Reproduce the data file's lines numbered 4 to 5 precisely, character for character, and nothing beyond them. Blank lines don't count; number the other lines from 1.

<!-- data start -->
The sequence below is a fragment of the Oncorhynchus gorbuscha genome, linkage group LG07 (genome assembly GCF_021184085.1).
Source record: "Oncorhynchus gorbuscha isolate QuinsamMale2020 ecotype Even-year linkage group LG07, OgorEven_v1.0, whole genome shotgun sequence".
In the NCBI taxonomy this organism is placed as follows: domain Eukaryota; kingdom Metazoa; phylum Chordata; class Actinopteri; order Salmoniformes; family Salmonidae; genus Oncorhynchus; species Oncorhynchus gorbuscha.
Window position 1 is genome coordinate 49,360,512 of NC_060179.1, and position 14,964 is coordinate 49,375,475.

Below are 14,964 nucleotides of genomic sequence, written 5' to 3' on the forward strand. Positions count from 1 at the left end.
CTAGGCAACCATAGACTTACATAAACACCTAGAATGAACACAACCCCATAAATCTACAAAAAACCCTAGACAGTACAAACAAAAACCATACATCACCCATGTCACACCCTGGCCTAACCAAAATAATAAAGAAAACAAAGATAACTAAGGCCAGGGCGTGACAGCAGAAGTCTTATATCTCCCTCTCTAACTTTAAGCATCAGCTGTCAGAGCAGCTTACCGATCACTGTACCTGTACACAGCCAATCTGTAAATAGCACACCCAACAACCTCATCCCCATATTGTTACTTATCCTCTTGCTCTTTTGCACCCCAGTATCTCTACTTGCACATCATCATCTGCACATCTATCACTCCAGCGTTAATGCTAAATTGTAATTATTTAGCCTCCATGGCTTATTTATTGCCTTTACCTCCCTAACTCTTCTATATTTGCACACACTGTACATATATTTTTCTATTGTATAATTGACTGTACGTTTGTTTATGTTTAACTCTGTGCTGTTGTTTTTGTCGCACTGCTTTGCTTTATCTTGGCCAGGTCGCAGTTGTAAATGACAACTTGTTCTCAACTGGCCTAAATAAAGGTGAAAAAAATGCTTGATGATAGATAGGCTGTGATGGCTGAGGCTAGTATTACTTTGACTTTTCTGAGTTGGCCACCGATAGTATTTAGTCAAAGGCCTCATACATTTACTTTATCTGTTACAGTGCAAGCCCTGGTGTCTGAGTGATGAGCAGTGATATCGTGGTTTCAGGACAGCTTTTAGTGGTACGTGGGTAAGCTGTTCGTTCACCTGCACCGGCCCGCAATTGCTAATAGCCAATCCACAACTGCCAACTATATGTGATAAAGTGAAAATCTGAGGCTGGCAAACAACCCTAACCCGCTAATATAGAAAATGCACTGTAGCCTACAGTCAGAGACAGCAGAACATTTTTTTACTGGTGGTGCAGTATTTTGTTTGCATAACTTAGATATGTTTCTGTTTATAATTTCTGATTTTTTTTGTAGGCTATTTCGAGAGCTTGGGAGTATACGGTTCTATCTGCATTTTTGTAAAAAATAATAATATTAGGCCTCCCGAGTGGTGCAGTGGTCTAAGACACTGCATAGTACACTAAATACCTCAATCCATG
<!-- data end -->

Window position 1 is genome coordinate 49,360,512 of NC_060179.1, and position 14,964 is coordinate 49,375,475.

Below are 14,964 nucleotides of genomic sequence, written 5' to 3' on the forward strand. Positions count from 1 at the left end.